2.4.2. Address translation

.req.fun.trans: The arena must provide a translation from any address to the following information:

.req.fun.trans.arena: Whether the address is managed by the arena.

.req.fun.trans.pool: Whether the address is managed by a pool within the arena, and if it is, the pool.

.req.fun.trans.arbitrary: If the address is managed by a pool, an arbitrary pointer value that the pool can associate with a group of contiguous addresses at any time.

.req.fun.trans.white: If the address is managed by an automatic pool, the set of traces for which the address is white. This is required so that the second-stage fix protocol can reject non-white addresses quickly. See design.mps.critical-path.

.req.attr.trans.time: The translation shall take no more than @@@@ [something not very large – drj 1999-06-23]

2.4.3. Arena partition

.req.fun.set: The arena must provide a method for approximating sets of addresses.

.req.fun.set.time: The determination of membership shall take no more than @@@@ [something very small indeed]. (the non-obvious solution is refsets)

2.4.4. Constraints

.req.attr.space.overhead: req.dylan.attr.space.struct implies that the arena must limit the space overhead. The arena is not the only part that introduces an overhead (pool classes being the next most obvious), so multiple parts must cooperate in order to meet the ultimate requirements.

.req.attr.time.overhead: Time overhead constraint?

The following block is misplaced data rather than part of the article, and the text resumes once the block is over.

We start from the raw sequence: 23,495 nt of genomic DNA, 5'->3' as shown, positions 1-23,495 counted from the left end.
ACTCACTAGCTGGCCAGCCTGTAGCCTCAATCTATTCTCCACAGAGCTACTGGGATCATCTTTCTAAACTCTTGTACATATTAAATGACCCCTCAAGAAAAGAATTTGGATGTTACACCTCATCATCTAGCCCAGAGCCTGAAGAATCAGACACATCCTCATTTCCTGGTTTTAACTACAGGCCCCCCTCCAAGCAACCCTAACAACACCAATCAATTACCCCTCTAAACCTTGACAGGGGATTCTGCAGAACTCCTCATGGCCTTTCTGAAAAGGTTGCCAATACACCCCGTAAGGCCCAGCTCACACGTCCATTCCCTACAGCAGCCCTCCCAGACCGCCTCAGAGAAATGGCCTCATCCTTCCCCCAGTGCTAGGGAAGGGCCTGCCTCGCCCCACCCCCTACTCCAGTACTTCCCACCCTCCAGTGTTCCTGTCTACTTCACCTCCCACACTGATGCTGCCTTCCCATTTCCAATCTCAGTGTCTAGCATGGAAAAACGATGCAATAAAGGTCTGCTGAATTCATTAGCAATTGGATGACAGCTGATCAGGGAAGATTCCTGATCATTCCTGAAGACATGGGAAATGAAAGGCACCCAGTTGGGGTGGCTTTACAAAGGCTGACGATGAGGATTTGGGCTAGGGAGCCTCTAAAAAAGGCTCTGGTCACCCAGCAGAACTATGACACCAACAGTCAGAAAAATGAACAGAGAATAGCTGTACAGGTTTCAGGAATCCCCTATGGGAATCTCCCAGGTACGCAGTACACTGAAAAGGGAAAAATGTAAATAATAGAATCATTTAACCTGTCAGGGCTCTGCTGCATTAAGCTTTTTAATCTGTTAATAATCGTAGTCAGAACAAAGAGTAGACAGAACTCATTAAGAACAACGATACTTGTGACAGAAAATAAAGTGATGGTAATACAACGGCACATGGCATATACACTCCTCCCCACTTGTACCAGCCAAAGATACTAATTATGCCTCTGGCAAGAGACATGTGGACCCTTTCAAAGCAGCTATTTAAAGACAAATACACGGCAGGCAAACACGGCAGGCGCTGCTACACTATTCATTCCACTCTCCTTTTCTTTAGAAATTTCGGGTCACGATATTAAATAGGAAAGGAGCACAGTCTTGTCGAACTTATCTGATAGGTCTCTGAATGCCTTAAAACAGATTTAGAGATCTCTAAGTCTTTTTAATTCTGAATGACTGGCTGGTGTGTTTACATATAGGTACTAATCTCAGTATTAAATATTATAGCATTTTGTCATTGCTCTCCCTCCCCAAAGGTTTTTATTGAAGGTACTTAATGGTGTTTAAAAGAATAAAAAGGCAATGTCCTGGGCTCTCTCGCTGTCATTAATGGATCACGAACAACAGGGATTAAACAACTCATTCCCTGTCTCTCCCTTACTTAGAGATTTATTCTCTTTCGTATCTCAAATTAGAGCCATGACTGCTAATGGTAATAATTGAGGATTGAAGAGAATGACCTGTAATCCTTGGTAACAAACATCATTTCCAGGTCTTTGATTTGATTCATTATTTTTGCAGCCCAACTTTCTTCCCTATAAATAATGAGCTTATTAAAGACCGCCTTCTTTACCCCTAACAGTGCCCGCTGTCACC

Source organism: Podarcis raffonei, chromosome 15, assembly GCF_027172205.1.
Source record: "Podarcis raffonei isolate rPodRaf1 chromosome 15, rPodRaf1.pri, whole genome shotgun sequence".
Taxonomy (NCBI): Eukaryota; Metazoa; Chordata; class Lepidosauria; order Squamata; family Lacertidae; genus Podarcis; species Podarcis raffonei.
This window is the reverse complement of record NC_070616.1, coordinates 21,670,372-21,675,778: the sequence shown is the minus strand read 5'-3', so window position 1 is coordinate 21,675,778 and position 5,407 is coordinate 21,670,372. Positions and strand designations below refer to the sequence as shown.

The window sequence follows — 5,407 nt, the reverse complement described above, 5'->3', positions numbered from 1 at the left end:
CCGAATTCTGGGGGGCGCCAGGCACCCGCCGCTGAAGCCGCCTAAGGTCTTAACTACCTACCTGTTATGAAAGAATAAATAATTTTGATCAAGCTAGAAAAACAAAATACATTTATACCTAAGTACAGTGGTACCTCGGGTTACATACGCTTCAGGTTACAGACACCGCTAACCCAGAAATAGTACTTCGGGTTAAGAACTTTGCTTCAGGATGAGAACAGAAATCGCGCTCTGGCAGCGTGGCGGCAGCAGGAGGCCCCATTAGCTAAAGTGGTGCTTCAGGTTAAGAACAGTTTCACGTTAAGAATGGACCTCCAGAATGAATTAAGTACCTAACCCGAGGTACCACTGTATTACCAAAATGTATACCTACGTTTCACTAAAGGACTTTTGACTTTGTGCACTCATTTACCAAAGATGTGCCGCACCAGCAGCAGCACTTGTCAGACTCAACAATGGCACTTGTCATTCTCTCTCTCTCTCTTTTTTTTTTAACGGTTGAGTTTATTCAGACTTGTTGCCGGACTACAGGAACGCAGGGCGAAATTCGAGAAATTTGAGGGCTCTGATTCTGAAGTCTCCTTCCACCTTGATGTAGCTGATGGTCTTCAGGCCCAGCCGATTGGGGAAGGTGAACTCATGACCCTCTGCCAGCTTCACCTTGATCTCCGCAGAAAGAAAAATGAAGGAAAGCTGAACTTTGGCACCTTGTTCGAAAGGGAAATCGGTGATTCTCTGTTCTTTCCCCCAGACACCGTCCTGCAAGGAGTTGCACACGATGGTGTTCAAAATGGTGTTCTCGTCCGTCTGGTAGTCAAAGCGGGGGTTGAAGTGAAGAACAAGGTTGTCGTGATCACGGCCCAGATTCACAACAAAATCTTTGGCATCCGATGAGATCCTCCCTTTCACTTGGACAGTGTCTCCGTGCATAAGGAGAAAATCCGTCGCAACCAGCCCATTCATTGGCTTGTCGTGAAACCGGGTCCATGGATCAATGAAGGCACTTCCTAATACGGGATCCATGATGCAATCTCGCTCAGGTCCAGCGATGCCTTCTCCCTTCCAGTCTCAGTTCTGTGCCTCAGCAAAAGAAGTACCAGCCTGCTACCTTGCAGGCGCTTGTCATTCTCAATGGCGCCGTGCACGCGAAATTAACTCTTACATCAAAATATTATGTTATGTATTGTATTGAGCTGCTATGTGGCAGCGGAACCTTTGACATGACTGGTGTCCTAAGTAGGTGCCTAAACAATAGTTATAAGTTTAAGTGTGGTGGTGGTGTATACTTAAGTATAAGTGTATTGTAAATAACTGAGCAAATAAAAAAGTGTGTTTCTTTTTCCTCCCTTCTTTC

How can there be a time “overhead” on a necessary component? David Jones, 1999-06-23.

2.5. Architecture

2.5.1. Statics

.static: There is no higher-level data structure than a arena, so in order to support several arenas, we have to have some static data in impl.c.arena. See impl.c.arena.static.

.static.init: All the static data items are initialized when the first arena is created.

.static.serial: arenaSerial is a static Serial, containing the serial number of the next arena to be created. The serial of any existing arena is less than this.

.static.ring: arenaRing is the sentinel of the ring of arenas.

.static.ring.init: arenaRingInit is a Bool showing whether the ring of arenas has been initialized.

.static.ring.lock: The ring of arenas has to be locked when traversing the ring, to prevent arenas being added or removed. This is achieved by using the (non-recursive) global lock facility, provided by the lock module.

.static.check: The statics are checked each time any arena is checked.

2.5.2. Arena classes

mps_arena_s *Arena

.class: The Arena data structure is designed to be subclassable (see design.mps.protocol). Clients can select what arena class they’d like when instantiating one with mps_arena_create_k(). The arguments to mps_arena_create_k() are class-dependent.